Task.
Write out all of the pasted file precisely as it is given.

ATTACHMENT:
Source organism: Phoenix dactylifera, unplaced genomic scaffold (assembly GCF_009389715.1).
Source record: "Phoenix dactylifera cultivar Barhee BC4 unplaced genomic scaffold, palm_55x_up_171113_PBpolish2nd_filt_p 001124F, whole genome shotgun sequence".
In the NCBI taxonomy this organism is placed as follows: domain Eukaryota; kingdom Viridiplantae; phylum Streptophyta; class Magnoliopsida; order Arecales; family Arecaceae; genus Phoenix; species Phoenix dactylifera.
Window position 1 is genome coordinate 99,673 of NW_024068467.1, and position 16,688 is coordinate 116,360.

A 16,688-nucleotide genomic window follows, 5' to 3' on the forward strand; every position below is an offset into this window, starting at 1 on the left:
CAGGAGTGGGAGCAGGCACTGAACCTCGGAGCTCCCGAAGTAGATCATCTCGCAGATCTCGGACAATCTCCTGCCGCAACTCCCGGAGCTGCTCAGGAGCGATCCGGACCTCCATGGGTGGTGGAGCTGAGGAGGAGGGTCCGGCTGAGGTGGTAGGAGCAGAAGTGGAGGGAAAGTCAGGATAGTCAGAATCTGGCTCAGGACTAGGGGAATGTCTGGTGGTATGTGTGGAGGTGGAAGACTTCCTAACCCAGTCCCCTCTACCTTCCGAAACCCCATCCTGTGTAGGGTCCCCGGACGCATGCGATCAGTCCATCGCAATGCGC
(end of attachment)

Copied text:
Source organism: Phoenix dactylifera, unplaced genomic scaffold (assembly GCF_009389715.1).
Source record: "Phoenix dactylifera cultivar Barhee BC4 unplaced genomic scaffold, palm_55x_up_171113_PBpolish2nd_filt_p 001124F, whole genome shotgun sequence".
In the NCBI taxonomy this organism is placed as follows: domain Eukaryota; kingdom Viridiplantae; phylum Streptophyta; class Magnoliopsida; order Arecales; family Arecaceae; genus Phoenix; species Phoenix dactylifera.
Window position 1 is genome coordinate 99,673 of NW_024068467.1, and position 16,688 is coordinate 116,360.

A 16,688-nucleotide genomic window follows, 5' to 3' on the forward strand; every position below is an offset into this window, starting at 1 on the left:
CAGGAGTGGGAGCAGGCACTGAACCTCGGAGCTCCCGAAGTAGATCATCTCGCAGATCTCGGACAATCTCCTGCCGCAACTCCCGGAGCTGCTCAGGAGCGATCCGGACCTCCATGGGTGGTGGAGCTGAGGAGGAGGGTCCGGCTGAGGTGGTAGGAGCAGAAGTGGAGGGAAAGTCAGGATAGTCAGAATCTGGCTCAGGACTAGGGGAATGTCTGGTGGTATGTGTGGAGGTGGAAGACTTCCTAACCCAGTCCCCTCTACCTTCCGAAACCCCATCCTGTGTAGGGTCCCCGGACGCATGCGATCAGTCCATCGCAATGCGC